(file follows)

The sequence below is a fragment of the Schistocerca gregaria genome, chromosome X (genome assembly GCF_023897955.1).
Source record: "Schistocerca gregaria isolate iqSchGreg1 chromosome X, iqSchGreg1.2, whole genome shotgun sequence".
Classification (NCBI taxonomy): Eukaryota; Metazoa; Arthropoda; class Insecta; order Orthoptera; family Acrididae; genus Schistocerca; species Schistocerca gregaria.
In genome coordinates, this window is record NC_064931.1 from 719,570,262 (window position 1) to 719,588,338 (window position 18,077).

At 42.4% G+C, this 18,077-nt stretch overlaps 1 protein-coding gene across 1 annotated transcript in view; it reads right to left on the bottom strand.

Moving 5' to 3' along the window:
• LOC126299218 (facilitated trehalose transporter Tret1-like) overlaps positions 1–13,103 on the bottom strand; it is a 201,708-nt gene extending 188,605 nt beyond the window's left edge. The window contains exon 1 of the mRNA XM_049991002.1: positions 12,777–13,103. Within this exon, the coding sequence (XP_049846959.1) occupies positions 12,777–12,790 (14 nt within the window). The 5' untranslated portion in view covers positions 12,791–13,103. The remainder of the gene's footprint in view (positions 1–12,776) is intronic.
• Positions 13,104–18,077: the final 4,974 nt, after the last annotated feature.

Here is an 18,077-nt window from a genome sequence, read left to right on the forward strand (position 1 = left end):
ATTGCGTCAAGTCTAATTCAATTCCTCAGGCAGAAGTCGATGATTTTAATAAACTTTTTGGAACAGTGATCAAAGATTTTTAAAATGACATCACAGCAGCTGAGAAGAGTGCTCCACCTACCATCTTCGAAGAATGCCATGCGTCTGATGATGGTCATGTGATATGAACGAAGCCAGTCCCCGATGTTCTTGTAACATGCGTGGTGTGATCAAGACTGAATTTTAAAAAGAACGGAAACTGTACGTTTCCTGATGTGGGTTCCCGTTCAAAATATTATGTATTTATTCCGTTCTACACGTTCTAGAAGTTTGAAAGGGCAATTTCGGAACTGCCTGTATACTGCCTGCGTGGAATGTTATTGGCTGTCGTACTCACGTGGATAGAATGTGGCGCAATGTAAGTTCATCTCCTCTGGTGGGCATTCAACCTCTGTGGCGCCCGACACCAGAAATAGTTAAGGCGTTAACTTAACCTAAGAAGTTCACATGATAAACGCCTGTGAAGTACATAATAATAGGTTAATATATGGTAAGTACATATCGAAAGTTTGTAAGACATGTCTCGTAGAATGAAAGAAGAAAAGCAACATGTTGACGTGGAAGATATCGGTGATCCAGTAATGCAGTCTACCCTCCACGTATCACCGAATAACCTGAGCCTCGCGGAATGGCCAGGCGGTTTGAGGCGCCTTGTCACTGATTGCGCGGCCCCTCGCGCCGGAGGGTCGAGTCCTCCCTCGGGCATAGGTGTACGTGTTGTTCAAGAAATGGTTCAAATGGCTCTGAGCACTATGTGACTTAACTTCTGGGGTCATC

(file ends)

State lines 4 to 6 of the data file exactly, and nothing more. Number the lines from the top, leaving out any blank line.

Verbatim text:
In genome coordinates, this window is record NC_064931.1 from 719,570,262 (window position 1) to 719,588,338 (window position 18,077).

At 42.4% G+C, this 18,077-nt stretch overlaps 1 protein-coding gene across 1 annotated transcript in view; it reads right to left on the bottom strand.

Moving 5' to 3' along the window: